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Netanyahu simulates cyberattack

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Israel Prime Minister Benjamin Netanyahu on Wednesday called on nations to collaborate to fight growing cybersecurity threats, which he said could cripple the most sensitive systems of nations and bring down airplanes and fighter jets. To underline the threat, the prime minister simulated a hacking attack in the course of his address.
by SHOSHANNA SOLOMON | Jun 21, 2018

“One of the greatest challenges facing humanity,” he said, speaking at a cybersecurity conference in Tel Aviv, “is securing our devices, our airplanes, and our networks.” To demonstrate the threat, Netanyahu faked a hacking attack on the conference by a country not far from Israel, with a voice and slide presentation that told the attendees that their bank accounts, private conversations, and information were being shared with the enemy.

This scenario, he said, “is not far-fetched”. States can do this, and much worse.

But, Netanyahu said, nations can defend themselves from the cybersecurity threat. “It is an ever-present race,” and the outcome is not guaranteed. “We need to run ahead and stay ahead.”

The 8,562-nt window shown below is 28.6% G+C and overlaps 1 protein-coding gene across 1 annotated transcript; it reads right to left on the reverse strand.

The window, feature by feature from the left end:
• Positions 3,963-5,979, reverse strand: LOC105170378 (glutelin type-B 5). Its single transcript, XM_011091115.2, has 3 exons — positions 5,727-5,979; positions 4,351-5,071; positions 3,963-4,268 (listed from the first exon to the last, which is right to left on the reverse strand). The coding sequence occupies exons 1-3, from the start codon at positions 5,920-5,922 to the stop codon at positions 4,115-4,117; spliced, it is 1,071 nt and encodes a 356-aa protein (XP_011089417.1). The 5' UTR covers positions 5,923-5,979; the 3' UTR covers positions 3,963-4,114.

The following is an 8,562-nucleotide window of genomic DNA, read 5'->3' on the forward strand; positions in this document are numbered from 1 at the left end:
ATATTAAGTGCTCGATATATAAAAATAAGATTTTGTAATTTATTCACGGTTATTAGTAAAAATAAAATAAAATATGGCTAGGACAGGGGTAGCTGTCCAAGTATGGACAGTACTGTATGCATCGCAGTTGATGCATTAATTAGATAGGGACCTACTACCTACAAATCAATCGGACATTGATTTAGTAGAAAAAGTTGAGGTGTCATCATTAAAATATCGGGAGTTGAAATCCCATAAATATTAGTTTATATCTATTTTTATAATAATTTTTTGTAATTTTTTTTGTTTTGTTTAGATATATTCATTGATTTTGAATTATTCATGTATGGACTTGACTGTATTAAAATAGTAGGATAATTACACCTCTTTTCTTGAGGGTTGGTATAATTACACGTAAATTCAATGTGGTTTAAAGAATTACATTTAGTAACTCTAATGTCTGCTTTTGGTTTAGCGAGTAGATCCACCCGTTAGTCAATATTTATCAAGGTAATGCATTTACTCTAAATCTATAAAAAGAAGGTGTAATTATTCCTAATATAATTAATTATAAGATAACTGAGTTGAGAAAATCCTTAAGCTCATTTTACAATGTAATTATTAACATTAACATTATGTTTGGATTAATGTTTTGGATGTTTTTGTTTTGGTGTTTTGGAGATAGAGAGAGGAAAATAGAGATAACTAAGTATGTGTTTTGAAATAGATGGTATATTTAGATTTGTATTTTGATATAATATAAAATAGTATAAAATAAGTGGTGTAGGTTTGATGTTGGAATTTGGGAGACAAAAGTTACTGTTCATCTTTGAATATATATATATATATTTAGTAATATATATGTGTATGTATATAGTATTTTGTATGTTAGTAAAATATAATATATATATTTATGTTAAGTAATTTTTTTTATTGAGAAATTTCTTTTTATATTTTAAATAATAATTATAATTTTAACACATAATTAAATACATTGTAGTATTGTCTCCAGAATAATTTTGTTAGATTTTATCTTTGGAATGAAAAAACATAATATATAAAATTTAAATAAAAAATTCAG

Israel, he said, was in a good place when it came to cybersecurity – and the world recognised this. The nation, which had cybersecurity exports of $3.8 billion (R51.7 billion) in 2017, gets about 20% of private global investment in cyber security. “We are punching 200 times above our weight here,” he said. “My goal was to make Israel one of the top five cyber powers. We have reached that and even further.”

There are 480 cybersecurity companies operating in Israel, with 50 international research and development centres in the sector. Israel is ranked among the top 10% in cyber academic research, and in 2017, the nation attracted about $815 million (R112 billion) in investment, Netanyahu told the gathering of about 8 000 attendees from 60 countries at the Cyber Week conference in Tel Aviv.

The Beersheba Cyber Security Complex set up in the south of the country would help boost dialogue between academia, the military, and industry, he said. This generated some risk, especially to the army, but it was worth the risk because “cybersecurity grows through co-operation,” Netanyahu said.

Because the digitised and connected world presented tremendous new opportunities and new wealth, there was no going back, he said.

“We cannot go back to a world of levers, pullies and couriers.” And since the world was going forward, it was “absolutely vulnerable”.

“Our airlines can be brought down. Our fighter planes can be brought down,” as can systems in all countries. “So, we have unbelievable opportunities”, but at the same time also “unbelievable challenges and we must confront them. There will be no silver bullet. It doesn’t exist”.

Netanyahu said that the national Computer Emergency Response Team in Beersheba managed to monitor events and stop “quite a bit” of the attacks.

“But, the only way we can address this enormous challenge to the enormous opportunity is to keep running ahead, faster and faster and faster. This is a supreme test for our civilisation. It is going to be tested not only by criminal organisations, but terrorists, and by other states. We have to combine forces, to protect the present and ensure the future.”

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